The State of Spectator Sports
A decline in attendance for major professional and collegiate sports programs has front offices and athletic departments scrambling to find new ways to re-engage their fans, and bring them back to the home field. At first glance, attendance numbers reported by leagues such as Major League Baseball (MLB) and the National Football League (NFL) do not appear to be suffering from significant reductions in attendance. However, many times those leagues use the number of tickets sold as their figure rather than actual turnstile counts. The reality of true attendance data comes when programs count fans in seats.
A lack of people inside the gates doesn’t simply affect players on the field; it also translates into a hit to the bottom line for food, beverage, and merchandise revenue. A 2015 Samford Sports Business Report states that fans are still interested in the games. However with the saturation of TV coverage and online streaming, they prefer to watch from the comforts of their home, rather than spend an average of $443.93 to attend an NFL game. The challenge is two-fold: Revive the in-person game-day experience—which results in greater revenue—and renew the buzz and excitement that is the essence of watching live sports.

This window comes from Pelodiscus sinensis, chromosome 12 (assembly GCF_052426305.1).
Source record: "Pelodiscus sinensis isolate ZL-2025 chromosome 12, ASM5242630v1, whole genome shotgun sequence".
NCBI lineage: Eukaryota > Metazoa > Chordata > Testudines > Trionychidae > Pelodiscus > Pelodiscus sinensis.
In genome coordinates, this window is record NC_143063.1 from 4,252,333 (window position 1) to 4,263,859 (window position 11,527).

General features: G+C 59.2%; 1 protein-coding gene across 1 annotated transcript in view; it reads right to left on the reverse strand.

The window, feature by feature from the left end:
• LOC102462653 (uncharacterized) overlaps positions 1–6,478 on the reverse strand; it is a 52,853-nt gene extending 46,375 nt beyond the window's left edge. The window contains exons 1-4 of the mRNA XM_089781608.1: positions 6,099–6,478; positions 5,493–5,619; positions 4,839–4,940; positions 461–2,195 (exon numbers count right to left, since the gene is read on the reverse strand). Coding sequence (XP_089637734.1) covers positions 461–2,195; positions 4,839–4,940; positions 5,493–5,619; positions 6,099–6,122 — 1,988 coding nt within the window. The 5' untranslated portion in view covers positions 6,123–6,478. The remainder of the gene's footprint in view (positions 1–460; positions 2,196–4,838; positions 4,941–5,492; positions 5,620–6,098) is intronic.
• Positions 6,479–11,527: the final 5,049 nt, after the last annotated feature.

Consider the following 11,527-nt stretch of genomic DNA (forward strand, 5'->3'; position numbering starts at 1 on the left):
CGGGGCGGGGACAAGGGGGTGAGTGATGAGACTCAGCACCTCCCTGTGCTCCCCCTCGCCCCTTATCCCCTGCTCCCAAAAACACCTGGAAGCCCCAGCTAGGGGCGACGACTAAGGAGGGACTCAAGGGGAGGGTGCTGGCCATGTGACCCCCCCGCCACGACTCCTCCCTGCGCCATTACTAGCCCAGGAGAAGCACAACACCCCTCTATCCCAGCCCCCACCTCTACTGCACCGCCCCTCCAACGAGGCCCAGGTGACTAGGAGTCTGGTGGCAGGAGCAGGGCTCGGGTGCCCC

Most teams have started to implement dynamic ticket pricing to reduce costs for unsold tickets hours before a game and entice last minute buyers. MLB teams are using game passes sold on a monthly basis that allow access to limited areas of the ballpark, typically standing room only areas, for every home game during that specific month. Collegiate football programs are incentivizing students to attend games with everything from free tee shirts to post-game concerts and parties.
Responding to Shifting Capacity Needs
One option to minimize empty seats at a live event is to create flexible and adaptable seating that responds to shifting capacity needs. Football and baseball stadiums could remove upper deck seating and create new attractions to be traded out annually or every few years. To accomplish this, a stadium would establish a minimum threshold base stadium that is 60-to-75 percent of its current capacity. Venue owners could utilize the new and smaller stadium footprint to incorporate an innovation area that includes party decks, open air gathering areas with TVs and visual access to the action on the field, interactive displays, billboards, themed spaces that celebrate the team brand, or whatever appears to be the next fan attraction.